Monday, November 30, 2015

A Reel Review: CREED


 
In 1976, Sylvester Stallone captured the hearts of the world with his Rocky Balboa character; a Philadelphia boxer with the heart of a lion, and altered the pop culture and sporting worlds forever. After five sequels spanning nearly 40 years, Stallone moves Balboa to a supporting role in the first ROCKY spinoff, CREED.

Adonis Johnson (Michael B. Jordan), the son of the late famous boxer Apollo Creed, a former opponent and friend of Rocky Balboa (Stallone), seeks to make a name for himself in the boxing world. Adonis travels to Philadelphia and seeks out Rocky for training, while Rocky himself faces his toughest challenge yet.

Famous mythologist and writer Joseph Campbell once wrote about the connection that is often found between people at the end of their lives and people at the very beginning of their own. It is a gold mine for storytelling that the cinema world has mined extensively, and that is the heart and soul of CREED. With Adonis seeking out his own identity with a desire to know the father that he never met, and Rocky now alone with his old friends now passed on and his health not what it used to be, the stage is set for the two men to find common ground. It’s an old matchup, but director Ryan Coogler, working from a script co-written by Aaron Covington (this is the first ROCKY-involved film not at least co-written by Stallone), does not allow his film to all into any old and tired clich├ęs. Instead, a great amount of conflict and emotion is injected into the story, and as Rocky and Adonis circle around each other like fighters, some great drama unfolds both in the ring and out.

CREED is a film which is saturated in nostalgia, but never leans on that like a crutch. There are plenty of homages and winks towards the past, and Coogler uses them as building blocks or launching pads for even further storylines. Even though CREED feels so very familiar, it avoids any cookie-cutter type storytelling and is certainly its own beast. The culture of Philadelphia is on full-display, and the score by Ludwig Goransson uses some of the old ROCKY themes while bringing some new ones…much of it sounding like an Old West theme. The fight scenes are brutal and realistic…and an early bout which is an un-interrupted, single-shot from the locker room to the end of the fight…has to be seen to be believed.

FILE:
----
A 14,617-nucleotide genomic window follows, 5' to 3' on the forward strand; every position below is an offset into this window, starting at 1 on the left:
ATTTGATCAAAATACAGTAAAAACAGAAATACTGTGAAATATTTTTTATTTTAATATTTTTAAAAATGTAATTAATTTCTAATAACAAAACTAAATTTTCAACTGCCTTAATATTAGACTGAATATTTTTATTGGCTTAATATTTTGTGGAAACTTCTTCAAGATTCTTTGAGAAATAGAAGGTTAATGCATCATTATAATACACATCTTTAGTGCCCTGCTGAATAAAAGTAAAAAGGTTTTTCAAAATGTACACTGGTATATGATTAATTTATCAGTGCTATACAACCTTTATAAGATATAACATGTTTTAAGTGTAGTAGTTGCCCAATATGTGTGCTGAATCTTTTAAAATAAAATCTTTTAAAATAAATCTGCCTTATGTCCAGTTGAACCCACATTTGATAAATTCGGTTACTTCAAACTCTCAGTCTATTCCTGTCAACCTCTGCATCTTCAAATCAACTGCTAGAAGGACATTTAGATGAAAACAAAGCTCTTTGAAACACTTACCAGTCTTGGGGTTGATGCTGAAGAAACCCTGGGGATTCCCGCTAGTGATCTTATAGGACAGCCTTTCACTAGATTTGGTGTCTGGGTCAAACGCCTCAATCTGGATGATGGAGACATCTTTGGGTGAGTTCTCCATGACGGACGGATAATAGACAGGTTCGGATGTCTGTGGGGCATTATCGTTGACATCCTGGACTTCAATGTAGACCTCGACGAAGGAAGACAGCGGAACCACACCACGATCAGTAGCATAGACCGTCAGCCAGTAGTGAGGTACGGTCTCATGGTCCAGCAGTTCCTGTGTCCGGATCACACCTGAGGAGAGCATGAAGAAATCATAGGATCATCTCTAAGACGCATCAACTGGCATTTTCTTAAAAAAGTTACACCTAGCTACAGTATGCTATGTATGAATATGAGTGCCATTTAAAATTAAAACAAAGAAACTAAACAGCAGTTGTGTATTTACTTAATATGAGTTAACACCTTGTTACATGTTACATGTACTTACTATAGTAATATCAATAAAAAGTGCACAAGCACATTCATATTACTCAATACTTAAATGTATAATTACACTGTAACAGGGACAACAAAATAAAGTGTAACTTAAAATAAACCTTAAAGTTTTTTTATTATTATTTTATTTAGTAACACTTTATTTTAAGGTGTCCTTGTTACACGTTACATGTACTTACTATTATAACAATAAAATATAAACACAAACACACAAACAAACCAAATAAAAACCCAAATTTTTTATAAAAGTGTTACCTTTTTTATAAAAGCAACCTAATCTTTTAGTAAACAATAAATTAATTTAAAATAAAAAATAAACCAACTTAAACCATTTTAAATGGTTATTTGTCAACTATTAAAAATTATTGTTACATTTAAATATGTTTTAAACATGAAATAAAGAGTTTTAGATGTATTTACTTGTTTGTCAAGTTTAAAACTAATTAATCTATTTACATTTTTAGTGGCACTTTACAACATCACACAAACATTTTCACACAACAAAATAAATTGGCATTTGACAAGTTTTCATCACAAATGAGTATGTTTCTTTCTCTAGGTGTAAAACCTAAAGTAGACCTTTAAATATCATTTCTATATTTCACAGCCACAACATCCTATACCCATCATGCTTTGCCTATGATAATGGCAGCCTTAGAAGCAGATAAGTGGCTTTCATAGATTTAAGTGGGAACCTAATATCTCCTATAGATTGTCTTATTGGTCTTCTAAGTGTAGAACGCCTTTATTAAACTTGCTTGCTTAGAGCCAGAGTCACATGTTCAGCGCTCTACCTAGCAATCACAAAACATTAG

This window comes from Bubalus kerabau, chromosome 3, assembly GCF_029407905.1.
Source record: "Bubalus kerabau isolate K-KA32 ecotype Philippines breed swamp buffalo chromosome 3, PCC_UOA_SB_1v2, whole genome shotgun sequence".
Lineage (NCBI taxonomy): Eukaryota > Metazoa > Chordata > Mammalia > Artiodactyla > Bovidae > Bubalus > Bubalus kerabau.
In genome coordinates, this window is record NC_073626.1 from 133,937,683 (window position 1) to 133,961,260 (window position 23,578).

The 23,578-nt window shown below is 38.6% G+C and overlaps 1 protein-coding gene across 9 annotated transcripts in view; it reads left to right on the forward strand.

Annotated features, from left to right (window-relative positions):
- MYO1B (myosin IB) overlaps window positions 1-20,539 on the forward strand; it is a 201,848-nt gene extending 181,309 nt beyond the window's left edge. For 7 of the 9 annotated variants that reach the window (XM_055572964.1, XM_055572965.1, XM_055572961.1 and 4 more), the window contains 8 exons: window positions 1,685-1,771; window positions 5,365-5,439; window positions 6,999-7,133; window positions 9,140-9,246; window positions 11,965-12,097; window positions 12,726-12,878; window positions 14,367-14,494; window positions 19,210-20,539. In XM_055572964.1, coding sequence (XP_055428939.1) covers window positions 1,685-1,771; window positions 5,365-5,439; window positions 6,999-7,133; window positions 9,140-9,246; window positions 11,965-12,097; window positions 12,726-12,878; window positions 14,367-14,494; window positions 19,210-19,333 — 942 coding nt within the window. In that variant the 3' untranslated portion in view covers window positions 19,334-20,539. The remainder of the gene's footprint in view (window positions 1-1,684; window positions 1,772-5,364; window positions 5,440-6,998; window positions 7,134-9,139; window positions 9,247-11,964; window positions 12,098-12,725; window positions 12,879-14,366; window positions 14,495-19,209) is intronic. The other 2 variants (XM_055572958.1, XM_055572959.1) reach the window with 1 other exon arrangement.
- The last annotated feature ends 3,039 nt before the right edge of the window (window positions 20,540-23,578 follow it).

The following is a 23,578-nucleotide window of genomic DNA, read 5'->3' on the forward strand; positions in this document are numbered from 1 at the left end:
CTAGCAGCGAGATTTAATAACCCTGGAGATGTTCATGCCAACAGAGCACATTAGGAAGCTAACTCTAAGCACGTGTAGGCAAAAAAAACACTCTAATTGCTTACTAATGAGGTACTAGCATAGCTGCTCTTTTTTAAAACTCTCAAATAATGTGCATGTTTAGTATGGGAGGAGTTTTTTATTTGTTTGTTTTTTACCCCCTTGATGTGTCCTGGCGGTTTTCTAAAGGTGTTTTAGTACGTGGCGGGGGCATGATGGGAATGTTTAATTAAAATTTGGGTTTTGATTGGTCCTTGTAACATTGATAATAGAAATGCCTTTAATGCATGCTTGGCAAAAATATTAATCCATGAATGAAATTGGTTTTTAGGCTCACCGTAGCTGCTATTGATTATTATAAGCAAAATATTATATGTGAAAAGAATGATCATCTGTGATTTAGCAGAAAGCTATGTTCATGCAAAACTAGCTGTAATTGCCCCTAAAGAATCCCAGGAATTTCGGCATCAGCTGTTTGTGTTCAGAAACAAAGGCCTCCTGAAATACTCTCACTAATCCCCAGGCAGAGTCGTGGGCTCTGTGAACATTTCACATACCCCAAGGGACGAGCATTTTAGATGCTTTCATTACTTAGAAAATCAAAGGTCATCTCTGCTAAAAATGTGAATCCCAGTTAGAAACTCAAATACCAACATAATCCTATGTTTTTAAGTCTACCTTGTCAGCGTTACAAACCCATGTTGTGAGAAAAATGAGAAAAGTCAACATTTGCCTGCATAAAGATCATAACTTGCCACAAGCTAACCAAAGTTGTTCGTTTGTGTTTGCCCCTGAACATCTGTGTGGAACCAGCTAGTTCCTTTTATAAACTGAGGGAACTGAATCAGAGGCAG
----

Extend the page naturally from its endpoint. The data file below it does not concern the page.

Michael B. Jordan is fantastic as the son of Apollo Creed. He doesn’t channel any of the flamboyance that his fictional father once had, and he isn’t asked to either. His character is a troubled and lost soul, and Jordan plays it perfectly. As good as he is, he is clearly upstaged by Stallone, who puts in the performance of a lifetime at long last. This time ol’ Rocky is going through some serious shit, and Stallone puts on a display of equally serious emotion. The supporting cast of Tessa Thompson (as Adonis’ love interest), Phylicia Rashad (Adonis’ mom), and real-life boxer Tony Bellew (as the final opponent) are all excellent.

As a boxing film, it is necessary for CREED to have a final fight, and it delivers with perfection. It is rousing and powerful, and then leads into a quieter wrap-up which is sure to have viewers reaching for the tissues. CREED is a powerful and beautiful film, worthy of a champion’s belt.

BOTTOM LINE: See it
 
 
 

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